By Mark Sussman
Arizona Daily Wildcat
Monday, August 9, 2004
Nostalgia for the nineties is just around the corner, waiting to crush your spirit
Anybody paying attention will note the delay: A decade need only wait 20 years before it reiterates itself.
Right now, people are going berzerk over the 1980's. When VH1 aired it's series "I Love the 70's" nobody really seemed to care. Maybe nobody besides VH1 actually loved the 70's or maybe anybody who did didn't feel they needed it fed back to them by pop-culture pseudo-pundits.
But when VH1 aired "I Love the 80's," it seemed to cause mass-hypnosis. Those born in the early 80's sat and stared at 10-hour marathons of the program.
Though we remember the 80's, it's only in a vague sort of way.
... English majors are like tribbles these days ...
After all, I was born in 1983, which means I couldn't make fully-formed memories until around 1988, and by that time it was better to just wait it out and concentrate on the 90's.
And now the 80's seems to reappear everywhere. You're as likely to hear Ah-Ha as you are Justin Timberlake at any given dance party or club. The gaudy affluence of "Scarface," released in 1983, resurfaced in a generation of hip-hop that places a premium on bling. In indie-rock, the kind of dance-punk pioneered by Gang of Four is becoming a standard reference point.
This is all well and good. There's nothing wrong with a postmodern update of the past as a substitution for a present with which many feel disgusted. But it's easy for me to say. My memories of the 80's are so vague that I can't feel any nostalgia.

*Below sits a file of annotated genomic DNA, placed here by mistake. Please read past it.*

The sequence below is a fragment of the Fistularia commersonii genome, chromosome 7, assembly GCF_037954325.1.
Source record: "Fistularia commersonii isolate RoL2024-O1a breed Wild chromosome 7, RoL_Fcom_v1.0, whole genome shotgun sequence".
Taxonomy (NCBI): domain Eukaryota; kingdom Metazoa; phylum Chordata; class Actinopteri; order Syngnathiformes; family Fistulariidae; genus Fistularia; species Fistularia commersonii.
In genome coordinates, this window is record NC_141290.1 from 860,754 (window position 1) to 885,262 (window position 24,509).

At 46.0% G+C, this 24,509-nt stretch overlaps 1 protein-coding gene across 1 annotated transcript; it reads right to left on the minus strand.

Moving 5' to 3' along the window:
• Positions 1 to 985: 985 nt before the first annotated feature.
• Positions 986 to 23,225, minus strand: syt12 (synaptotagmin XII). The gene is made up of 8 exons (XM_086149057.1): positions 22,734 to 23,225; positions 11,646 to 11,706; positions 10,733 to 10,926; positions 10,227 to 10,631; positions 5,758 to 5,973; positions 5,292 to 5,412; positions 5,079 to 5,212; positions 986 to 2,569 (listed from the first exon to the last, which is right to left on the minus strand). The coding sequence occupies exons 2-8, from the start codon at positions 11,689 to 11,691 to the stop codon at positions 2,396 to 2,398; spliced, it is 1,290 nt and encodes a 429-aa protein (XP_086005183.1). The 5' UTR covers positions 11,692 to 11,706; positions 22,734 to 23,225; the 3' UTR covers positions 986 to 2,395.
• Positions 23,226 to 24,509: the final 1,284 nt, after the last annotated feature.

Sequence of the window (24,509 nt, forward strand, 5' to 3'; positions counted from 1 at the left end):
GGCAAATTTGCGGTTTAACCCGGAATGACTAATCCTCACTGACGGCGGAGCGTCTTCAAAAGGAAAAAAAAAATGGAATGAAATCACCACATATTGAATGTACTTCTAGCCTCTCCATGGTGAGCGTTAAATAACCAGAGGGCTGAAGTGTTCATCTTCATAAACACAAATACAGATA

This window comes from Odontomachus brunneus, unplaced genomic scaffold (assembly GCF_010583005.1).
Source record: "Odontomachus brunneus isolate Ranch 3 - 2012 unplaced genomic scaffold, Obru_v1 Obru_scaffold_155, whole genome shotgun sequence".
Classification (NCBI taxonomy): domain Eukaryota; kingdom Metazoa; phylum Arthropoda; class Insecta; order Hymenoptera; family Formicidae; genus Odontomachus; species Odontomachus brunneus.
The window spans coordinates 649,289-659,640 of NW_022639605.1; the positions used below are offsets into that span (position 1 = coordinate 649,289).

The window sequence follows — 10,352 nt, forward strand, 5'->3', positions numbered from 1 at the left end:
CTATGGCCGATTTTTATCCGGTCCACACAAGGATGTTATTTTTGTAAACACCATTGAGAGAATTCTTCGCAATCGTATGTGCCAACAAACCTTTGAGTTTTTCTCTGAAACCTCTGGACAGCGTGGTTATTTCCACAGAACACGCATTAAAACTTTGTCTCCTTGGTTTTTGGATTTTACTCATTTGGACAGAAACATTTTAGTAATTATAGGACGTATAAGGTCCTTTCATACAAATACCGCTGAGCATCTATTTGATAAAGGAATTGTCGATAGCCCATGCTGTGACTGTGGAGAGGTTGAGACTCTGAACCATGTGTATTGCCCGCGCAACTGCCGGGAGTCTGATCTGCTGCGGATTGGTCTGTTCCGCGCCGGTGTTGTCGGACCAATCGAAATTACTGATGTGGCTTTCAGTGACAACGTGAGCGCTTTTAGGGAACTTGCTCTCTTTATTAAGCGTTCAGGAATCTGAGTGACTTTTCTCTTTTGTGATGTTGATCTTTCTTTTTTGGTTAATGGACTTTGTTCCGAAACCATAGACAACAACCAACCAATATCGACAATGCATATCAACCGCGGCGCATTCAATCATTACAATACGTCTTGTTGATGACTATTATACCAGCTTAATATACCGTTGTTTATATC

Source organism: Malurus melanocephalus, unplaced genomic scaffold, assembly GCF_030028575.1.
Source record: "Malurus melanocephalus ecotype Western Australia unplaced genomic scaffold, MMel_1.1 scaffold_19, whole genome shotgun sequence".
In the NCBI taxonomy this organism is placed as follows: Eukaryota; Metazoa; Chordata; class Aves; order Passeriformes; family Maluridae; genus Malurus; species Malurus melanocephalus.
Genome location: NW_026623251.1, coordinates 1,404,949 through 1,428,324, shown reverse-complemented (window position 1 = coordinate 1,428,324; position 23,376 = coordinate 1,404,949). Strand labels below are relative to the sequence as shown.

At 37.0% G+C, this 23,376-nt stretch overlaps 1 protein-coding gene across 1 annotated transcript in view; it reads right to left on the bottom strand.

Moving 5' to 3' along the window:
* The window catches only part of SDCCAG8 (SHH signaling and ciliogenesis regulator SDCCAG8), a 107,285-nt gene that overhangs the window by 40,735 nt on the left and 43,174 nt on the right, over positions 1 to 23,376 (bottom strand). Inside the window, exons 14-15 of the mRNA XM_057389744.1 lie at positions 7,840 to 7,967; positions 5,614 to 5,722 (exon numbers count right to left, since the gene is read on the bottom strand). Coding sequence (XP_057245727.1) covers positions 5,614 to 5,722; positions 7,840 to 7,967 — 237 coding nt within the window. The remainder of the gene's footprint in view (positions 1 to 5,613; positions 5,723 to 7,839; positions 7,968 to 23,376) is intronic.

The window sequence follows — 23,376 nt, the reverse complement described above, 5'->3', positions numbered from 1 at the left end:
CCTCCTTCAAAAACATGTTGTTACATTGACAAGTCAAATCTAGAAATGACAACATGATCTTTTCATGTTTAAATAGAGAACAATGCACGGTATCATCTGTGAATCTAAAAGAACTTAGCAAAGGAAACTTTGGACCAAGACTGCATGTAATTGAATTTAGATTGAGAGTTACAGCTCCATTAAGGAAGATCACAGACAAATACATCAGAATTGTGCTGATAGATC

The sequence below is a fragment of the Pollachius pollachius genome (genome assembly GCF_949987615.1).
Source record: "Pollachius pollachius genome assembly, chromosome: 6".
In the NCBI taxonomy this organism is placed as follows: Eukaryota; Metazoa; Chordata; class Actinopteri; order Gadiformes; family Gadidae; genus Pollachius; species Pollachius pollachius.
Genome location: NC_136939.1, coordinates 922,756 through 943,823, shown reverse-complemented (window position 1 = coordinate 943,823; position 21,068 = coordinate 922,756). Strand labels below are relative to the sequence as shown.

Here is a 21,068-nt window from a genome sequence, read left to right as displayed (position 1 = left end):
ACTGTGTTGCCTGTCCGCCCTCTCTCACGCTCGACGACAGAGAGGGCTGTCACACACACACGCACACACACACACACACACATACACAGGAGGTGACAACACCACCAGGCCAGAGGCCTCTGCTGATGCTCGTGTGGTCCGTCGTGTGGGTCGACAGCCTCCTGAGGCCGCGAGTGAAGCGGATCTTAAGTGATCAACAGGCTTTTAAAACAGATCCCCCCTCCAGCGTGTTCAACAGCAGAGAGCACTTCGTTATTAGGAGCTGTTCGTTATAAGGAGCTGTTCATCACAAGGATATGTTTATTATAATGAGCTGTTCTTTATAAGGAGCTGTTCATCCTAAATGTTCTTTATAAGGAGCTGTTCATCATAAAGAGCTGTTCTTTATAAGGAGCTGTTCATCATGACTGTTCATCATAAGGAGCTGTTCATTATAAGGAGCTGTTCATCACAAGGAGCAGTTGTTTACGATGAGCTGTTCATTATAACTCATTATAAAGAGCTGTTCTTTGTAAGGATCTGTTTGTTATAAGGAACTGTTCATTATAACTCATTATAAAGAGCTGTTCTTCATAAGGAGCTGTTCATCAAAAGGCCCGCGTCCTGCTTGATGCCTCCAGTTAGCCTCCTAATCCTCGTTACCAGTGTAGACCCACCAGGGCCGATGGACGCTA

The real terror will come about five years from now. Suddenly, people will discover the 90's. Yeah, VH1 has already done its "I Love the 90's" series.
It was inevitable after the success of "I Love the 80's." But in a mere half a decade the 90's will be recycled back into pop culture in a big way.
I can already feel myself feeling myself get old. The moment I hear the term neo-grunge, I'm going to unplug my television, sell my ironic t-shirts and vote Republican, because I will know the days of my youth have already become the days of somebody else's youth. Probably somebody 10 years younger than me.
It's already happening. The hipsters are already getting younger. Go to a rock show and see a bunch of pale, skinny, androgynous kids who painted their black jeans onto their legs and spent an hour teasing their hair. When I was their age (16-years-old or so) the only kids wearing black nail polish were goths.
And now even that is edging its way towards hip. See, look at the previous paragraph. Even thinking about this stuff projects me into a future where I'm past my prime, burnt out. I can't even tell you one new CD that's come out in the past six months because I'm busy listening to the first Rapture album and wondering whatever happened to the Strokes after Drew Barrymore divorced their drummer and Julian Casablancas shot that porno for coke money. In fact, at this point in the future, I'm a chump for even wondering what CD's have come out lately because everybody knows CD's have gone the way of VHS. My MP3 library has remained in relatively the same state since the day I graduated with the degree that never helped me past my being able to put two extra letters on my resume that nobody reads anyway because, shit, English majors are like tribbles these days and, though I'm intelligent, I'm not a genius and don't have anything to say besides, "Dude, I saw Radiohead at Coachella in '04. I am awesome," hoping desperately that it will impress the girl in the bar two blocks from the monolithic office where I temp for a business that distributes nylon to Chinese nylon distributors.
I feel this is a fairly typical fear for anyone my age. Looking out the window and realizing that everything you knew when you were growing up has returned will never make you feel young again. In fact it's a sad reminder that, as you watch those kids marvel over the new Pavement "Best of" album, anything you could have been the best of has most likely been passed on down the line.
But there are worse fates.